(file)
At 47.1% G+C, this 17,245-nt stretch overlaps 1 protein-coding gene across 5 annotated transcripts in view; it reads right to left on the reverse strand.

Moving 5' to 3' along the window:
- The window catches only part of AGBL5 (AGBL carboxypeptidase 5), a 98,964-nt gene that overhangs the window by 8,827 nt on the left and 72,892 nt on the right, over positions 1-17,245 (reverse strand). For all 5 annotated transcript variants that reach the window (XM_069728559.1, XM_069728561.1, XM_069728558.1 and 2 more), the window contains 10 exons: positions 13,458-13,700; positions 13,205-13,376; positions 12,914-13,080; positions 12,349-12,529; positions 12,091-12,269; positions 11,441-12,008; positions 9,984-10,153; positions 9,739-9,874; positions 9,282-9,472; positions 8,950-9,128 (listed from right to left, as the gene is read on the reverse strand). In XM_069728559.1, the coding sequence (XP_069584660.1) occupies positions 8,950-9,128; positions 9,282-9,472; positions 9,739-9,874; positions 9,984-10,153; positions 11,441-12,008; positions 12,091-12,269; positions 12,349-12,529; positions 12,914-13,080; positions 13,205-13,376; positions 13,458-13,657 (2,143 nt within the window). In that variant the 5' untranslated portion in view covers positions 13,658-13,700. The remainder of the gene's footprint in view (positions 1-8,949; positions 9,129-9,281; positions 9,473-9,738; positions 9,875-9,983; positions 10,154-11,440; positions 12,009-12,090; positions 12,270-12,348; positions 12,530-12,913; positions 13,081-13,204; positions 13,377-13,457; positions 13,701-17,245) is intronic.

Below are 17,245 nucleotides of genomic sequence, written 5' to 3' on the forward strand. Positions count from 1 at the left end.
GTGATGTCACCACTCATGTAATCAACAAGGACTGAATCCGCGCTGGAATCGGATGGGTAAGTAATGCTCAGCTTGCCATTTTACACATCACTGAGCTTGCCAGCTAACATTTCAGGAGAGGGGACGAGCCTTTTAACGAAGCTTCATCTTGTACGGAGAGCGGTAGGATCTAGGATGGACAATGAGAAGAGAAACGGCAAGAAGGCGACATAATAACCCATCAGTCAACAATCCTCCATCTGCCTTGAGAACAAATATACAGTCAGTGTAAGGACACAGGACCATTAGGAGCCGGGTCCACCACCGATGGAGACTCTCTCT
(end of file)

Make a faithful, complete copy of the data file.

At 47.1% G+C, this 17,245-nt stretch overlaps 1 protein-coding gene across 5 annotated transcripts in view; it reads right to left on the reverse strand.

Moving 5' to 3' along the window:
- The window catches only part of AGBL5 (AGBL carboxypeptidase 5), a 98,964-nt gene that overhangs the window by 8,827 nt on the left and 72,892 nt on the right, over positions 1-17,245 (reverse strand). For all 5 annotated transcript variants that reach the window (XM_069728559.1, XM_069728561.1, XM_069728558.1 and 2 more), the window contains 10 exons: positions 13,458-13,700; positions 13,205-13,376; positions 12,914-13,080; positions 12,349-12,529; positions 12,091-12,269; positions 11,441-12,008; positions 9,984-10,153; positions 9,739-9,874; positions 9,282-9,472; positions 8,950-9,128 (listed from right to left, as the gene is read on the reverse strand). In XM_069728559.1, the coding sequence (XP_069584660.1) occupies positions 8,950-9,128; positions 9,282-9,472; positions 9,739-9,874; positions 9,984-10,153; positions 11,441-12,008; positions 12,091-12,269; positions 12,349-12,529; positions 12,914-13,080; positions 13,205-13,376; positions 13,458-13,657 (2,143 nt within the window). In that variant the 5' untranslated portion in view covers positions 13,658-13,700. The remainder of the gene's footprint in view (positions 1-8,949; positions 9,129-9,281; positions 9,473-9,738; positions 9,875-9,983; positions 10,154-11,440; positions 12,009-12,090; positions 12,270-12,348; positions 12,530-12,913; positions 13,081-13,204; positions 13,377-13,457; positions 13,701-17,245) is intronic.

Below are 17,245 nucleotides of genomic sequence, written 5' to 3' on the forward strand. Positions count from 1 at the left end.
GTGATGTCACCACTCATGTAATCAACAAGGACTGAATCCGCGCTGGAATCGGATGGGTAAGTAATGCTCAGCTTGCCATTTTACACATCACTGAGCTTGCCAGCTAACATTTCAGGAGAGGGGACGAGCCTTTTAACGAAGCTTCATCTTGTACGGAGAGCGGTAGGATCTAGGATGGACAATGAGAAGAGAAACGGCAAGAAGGCGACATAATAACCCATCAGTCAACAATCCTCCATCTGCCTTGAGAACAAATATACAGTCAGTGTAAGGACACAGGACCATTAGGAGCCGGGTCCACCACCGATGGAGACTCTCTCT